Since I personally support abolishment of all energy subsidies - in fact, due to negative externalities, I believe petrol use should be heavily taxed - I have no problems with the cut in fuel subsidies. I only wish it had been sooner. My reasons have little to do with politics - most fuel subsidies goes to higher income households, which exacerbates income and wealth inequality. A recent IMF study showed high income families gain ten times more from energy subsidies than the poor. Inequality is probably the defining problem of our times, and both BN and PR are taking baby steps in addressing this. Energy subsidies also contribute to pollution, health problems and lost productivity from traffic congestion. Neither petrol, nor diesel, nor gas should be subsidised at all.
1) A good gov shld look at ways to reduce its own wastage and expenditure first before taxing the ppl and also reducing subsidy .Delete
2)might as well u compare Msia against Vietnam or Cambodia - then we become champion
3)a reduction in subsidy is ok if a high income economy can be created . If income doesn't grow as fast as inflation then the ppl here will feel the burden . The ministers have subsidy and allowance - they won't understand normal ppl problem
4) what makes u think with the reduced in subsidy - will translate into reduced debt ? the amount may be channel to more wasteful mega projects
5)if as a real economist just now u said increase in interest rate won't be harmful at all. Now u say it is harmful such as the time it happen in AFC . every student who took economics 101 knows increase in Interest rate is harmful not just to the economy but also will trigger widespread default and failure in the banking system . Asset bubble will also burst.
I though you didn;t have time for me.
1. I consider government waste a separate issue.
2. You complain when I compare with the US, you complain when I compare with India and Indonesia. I even gave debt levels for countries around our level of income - want the ratings for them, too?
3. I estimated we would hit the high income threshold by 2018, before the government came out with the ETP. Not that it matters - a high income economy is also always a high cost economy. BTW, household income growth over the past three years has been around 7%.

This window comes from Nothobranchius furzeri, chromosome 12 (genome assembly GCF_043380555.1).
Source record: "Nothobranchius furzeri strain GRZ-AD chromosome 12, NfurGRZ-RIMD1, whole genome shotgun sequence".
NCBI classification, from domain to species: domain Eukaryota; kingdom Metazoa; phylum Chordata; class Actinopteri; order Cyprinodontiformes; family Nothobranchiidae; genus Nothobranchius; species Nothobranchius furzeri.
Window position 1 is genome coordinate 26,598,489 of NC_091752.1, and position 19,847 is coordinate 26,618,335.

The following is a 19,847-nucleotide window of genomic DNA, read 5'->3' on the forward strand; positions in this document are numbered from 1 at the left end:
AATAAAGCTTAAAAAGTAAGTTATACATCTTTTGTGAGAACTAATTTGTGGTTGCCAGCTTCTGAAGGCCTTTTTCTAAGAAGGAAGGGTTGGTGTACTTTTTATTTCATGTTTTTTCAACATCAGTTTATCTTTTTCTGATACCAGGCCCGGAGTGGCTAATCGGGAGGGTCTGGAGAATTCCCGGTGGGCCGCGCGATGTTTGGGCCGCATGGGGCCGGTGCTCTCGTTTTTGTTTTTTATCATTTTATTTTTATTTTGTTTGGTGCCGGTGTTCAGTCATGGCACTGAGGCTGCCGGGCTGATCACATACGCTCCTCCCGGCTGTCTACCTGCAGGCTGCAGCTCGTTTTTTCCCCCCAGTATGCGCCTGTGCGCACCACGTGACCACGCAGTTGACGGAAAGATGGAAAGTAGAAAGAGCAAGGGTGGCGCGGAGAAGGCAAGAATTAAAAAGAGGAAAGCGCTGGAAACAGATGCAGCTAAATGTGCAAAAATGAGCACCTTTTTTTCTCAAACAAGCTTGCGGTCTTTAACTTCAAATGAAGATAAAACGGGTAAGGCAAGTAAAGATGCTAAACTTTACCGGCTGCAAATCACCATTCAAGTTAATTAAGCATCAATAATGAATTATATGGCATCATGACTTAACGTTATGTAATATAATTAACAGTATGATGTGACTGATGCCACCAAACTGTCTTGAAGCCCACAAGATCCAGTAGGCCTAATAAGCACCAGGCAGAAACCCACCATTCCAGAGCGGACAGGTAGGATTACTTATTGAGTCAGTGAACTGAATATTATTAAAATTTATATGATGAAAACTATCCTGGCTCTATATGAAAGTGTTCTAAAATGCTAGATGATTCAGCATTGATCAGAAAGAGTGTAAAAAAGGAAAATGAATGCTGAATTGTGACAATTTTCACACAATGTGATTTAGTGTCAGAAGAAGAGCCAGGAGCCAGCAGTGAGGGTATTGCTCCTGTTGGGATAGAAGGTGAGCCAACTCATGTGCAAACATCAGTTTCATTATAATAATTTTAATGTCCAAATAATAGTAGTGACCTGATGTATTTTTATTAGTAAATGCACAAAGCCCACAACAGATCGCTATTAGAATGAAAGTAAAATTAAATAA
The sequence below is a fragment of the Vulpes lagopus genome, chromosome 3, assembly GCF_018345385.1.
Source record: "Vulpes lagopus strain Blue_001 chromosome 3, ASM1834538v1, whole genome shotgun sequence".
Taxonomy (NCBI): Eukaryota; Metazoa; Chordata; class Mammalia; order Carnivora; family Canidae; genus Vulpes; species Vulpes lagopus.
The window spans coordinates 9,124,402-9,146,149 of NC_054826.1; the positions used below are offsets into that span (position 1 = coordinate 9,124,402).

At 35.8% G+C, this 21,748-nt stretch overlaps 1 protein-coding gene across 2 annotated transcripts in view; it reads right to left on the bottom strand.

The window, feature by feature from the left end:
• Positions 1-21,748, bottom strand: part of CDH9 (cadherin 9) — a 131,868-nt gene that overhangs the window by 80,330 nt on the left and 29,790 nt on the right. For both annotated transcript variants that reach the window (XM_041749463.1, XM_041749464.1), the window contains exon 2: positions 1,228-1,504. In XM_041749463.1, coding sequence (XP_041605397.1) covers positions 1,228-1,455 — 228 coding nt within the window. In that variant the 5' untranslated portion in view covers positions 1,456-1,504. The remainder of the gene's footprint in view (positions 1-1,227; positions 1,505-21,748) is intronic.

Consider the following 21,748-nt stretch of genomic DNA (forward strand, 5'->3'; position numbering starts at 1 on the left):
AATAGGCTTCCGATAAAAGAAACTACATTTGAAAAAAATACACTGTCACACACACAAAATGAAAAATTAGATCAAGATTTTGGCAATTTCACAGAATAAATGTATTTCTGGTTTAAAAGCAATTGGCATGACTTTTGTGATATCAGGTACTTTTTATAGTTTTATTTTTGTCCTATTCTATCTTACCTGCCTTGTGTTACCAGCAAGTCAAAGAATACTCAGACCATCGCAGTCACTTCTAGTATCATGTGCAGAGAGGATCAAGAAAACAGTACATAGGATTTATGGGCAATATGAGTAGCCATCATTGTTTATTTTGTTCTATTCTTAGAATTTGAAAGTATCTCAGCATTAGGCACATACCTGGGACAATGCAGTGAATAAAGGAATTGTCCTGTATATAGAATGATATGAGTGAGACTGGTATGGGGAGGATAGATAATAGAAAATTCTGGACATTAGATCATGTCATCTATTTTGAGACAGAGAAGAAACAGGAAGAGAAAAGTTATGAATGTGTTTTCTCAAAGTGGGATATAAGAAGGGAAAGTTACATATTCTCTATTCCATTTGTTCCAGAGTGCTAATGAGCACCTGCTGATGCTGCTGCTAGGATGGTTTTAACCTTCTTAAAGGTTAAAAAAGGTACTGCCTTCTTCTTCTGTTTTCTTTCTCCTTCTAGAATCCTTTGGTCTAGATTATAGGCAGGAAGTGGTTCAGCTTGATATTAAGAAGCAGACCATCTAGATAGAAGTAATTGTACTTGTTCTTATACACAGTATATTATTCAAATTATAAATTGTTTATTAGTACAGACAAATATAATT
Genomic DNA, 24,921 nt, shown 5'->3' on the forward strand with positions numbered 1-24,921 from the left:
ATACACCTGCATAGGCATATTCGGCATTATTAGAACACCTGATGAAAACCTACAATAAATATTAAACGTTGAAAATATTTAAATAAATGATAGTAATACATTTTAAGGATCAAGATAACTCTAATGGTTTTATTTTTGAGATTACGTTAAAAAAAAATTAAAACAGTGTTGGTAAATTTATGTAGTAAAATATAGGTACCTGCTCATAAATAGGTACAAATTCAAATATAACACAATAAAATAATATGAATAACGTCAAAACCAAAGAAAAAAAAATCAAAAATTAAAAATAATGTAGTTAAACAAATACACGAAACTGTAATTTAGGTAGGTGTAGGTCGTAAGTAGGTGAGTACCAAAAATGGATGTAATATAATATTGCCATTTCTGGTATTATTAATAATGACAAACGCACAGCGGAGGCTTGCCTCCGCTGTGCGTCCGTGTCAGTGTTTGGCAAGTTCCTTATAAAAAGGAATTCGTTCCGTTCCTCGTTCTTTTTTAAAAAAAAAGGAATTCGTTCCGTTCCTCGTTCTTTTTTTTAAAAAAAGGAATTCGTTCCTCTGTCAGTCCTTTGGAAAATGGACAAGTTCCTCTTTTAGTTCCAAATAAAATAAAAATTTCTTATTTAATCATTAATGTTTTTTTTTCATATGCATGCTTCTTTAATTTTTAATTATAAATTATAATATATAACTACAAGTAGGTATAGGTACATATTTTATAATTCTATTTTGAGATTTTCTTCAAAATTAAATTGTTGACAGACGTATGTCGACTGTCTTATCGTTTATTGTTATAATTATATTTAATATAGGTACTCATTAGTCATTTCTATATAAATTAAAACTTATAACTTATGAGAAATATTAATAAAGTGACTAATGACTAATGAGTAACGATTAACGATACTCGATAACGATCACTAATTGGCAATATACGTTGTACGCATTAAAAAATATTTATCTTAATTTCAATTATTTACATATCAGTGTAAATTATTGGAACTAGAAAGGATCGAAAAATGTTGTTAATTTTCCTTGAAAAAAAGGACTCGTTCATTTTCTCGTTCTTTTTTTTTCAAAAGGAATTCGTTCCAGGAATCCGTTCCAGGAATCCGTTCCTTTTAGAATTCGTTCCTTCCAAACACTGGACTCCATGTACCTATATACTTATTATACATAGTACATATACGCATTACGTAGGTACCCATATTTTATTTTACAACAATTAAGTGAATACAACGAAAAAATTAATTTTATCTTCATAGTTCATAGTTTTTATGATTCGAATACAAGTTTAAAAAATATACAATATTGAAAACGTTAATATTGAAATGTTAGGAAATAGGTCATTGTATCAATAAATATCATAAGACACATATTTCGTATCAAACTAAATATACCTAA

4. I don['t consider subsidy reduction as really relevant to the debt situation. It is worth doing for its own sake. In any case, subsidies are not carried on the development budget (which is funded by borrowing) but on the opex budget (which is funded by taxes and oil & gas income).
5. It's a matter of degree. A rating downgrade might raise our borrowing costs by about 25-50bp. In any given year, the government borrows an extra 10% and rolls over about 10% of its existing debt, which means higher interest costs will only come into play over a a 5-10 year period. During the AFC, BNM more than doubled interest rates from under 7% to a peak of over 18% in a few short months. That's a rather big difference, yes?
I support abolishing subsidies; the money can be better spent of developing infrastructure for the country. But on the contrary year in year out, Auditor General points out so rampant wastage. Dont you think the wasted money should also be spent on infrastructure that will benefit the country in the long run instead of going to the pocket of cronies?Delete
"household income growth over the past three years has been around 7%". This is national average, increasingly the rich are getting richer ( i dont have statistical evidence to support this). Lets take a sample, a fresh grad starting work with a bank 10 years ago get RM2000, now RM2500. This average to only 2.2% a year! Much less than the rising cost of living in Kuala Lumpur.
We already have a development budget, I'd rather they just saved any money from reducing wastages. On subsidies though, I would redirect some towards social welfare payments. As you say, many families can barely afford to keep up. The problem is less about growth, than the fact that many don't earn very much at all.
On the inequality gap, it's actually narrowing (except for some reason, Indian households), but very, very slowly. There are measures we can take to address this, but so far not much political support. PR has finally done something after a bit of prodding - they put themselves behind introducing a capital gains tax in the latest Alternative budget. Let's see if that gains any traction.
I came across this by accident today:ReplyDelete
The current min-max price difference in the Euro zone is over 1.4 Euros, or a more than a third price difference across countries. If you assume that the Big Mac index actually accurately describes currency misalignments, the Greek and Estonian "Euro" are seriously undervalued, while the Finnish and French "Euro" are overvalued.
But that of course makes zero sense, because we're talking about the same Euro.